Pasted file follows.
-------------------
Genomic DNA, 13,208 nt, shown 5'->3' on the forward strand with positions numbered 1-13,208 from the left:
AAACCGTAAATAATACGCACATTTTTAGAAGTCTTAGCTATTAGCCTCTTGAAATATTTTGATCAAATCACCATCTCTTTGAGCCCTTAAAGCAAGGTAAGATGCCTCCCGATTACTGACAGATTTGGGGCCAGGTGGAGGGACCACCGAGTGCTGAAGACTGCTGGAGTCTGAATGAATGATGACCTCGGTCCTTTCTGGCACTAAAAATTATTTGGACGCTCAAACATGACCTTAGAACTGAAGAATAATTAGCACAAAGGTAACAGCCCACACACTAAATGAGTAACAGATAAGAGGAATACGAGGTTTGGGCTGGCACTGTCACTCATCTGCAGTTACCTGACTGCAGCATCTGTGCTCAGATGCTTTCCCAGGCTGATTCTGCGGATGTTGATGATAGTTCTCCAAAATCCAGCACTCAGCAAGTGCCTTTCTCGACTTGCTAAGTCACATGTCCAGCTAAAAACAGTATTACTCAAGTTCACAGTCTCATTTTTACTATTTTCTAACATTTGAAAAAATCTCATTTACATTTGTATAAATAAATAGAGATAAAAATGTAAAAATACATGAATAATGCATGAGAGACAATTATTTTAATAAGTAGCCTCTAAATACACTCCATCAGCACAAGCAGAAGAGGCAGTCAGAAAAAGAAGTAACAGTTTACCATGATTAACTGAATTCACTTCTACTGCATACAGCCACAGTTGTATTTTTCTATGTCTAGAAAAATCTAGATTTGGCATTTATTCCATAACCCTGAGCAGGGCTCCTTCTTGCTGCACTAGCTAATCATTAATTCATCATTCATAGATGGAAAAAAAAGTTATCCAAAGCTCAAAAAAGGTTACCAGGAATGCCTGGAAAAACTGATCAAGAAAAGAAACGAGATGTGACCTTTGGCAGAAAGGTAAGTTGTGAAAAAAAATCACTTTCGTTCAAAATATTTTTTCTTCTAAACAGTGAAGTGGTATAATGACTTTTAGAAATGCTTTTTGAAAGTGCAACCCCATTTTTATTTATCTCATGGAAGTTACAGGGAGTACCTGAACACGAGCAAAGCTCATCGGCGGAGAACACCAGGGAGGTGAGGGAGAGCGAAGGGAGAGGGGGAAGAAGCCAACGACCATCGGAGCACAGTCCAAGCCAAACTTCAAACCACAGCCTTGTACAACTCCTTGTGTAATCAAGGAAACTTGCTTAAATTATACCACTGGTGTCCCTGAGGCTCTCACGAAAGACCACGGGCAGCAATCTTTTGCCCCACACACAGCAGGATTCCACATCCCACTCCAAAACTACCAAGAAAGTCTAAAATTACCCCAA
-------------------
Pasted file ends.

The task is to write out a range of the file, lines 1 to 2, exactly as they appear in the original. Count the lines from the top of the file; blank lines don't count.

Genomic DNA, 13,208 nt, shown 5'->3' on the forward strand with positions numbered 1-13,208 from the left:
AAACCGTAAATAATACGCACATTTTTAGAAGTCTTAGCTATTAGCCTCTTGAAATATTTTGATCAAATCACCATCTCTTTGAGCCCTTAAAGCAAGGTAAGATGCCTCCCGATTACTGACAGATTTGGGGCCAGGTGGAGGGACCACCGAGTGCTGAAGACTGCTGGAGTCTGAATGAATGATGACCTCGGTCCTTTCTGGCACTAAAAATTATTTGGACGCTCAAACATGACCTTAGAACTGAAGAATAATTAGCACAAAGGTAACAGCCCACACACTAAATGAGTAACAGATAAGAGGAATACGAGGTTTGGGCTGGCACTGTCACTCATCTGCAGTTACCTGACTGCAGCATCTGTGCTCAGATGCTTTCCCAGGCTGATTCTGCGGATGTTGATGATAGTTCTCCAAAATCCAGCACTCAGCAAGTGCCTTTCTCGACTTGCTAAGTCACATGTCCAGCTAAAAACAGTATTACTCAAGTTCACAGTCTCATTTTTACTATTTTCTAACATTTGAAAAAATCTCATTTACATTTGTATAAATAAATAGAGATAAAAATGTAAAAATACATGAATAATGCATGAGAGACAATTATTTTAATAAGTAGCCTCTAAATACACTCCATCAGCACAAGCAGAAGAGGCAGTCAGAAAAAGAAGTAACAGTTTACCATGATTAACTGAATTCACTTCTACTGCATACAGCCACAGTTGTATTTTTCTATGTCTAGAAAAATCTAGATTTGGCATTTATTCCATAACCCTGAGCAGGGCTCCTTCTTGCTGCACTAGCTAATCATTAATTCATCATTCATAGATGGAAAAAAAAGTTATCCAAAGCTCAAAAAAGGTTACCAGGAATGCCTGGAAAAACTGATCAAGAAAAGAAACGAGATGTGACCTTTGGCAGAAAGGTAAGTTGTGAAAAAAAATCACTTTCGTTCAAAATATTTTTTCTTCTAAACAGTGAAGTGGTATAATGACTTTTAGAAATGCTTTTTGAAAGTGCAACCCCATTTTTATTTATCTCATGGAAGTTACAGGGAGTACCTGAACACGAGCAAAGCTCATCGGCGGAGAACACCAGGGAGGTGAGGGAGAGCGAAGGGAGAGGGGGAAGAAGCCAACGACCATCGGAGCACAGTCCAAGCCAAACTTCAAACCACAGCCTTGTACAACTCCTTGTGTAATCAAGGAAACTTGCTTAAATTATACCACTGGTGTCCCTGAGGCTCTCACGAAAGACCACGGGCAGCAATCTTTTGCCCCACACACAGCAGGATTCCACATCCCACTCCAAAACTACCAAGAAAGTCTAAAATTACCCCAA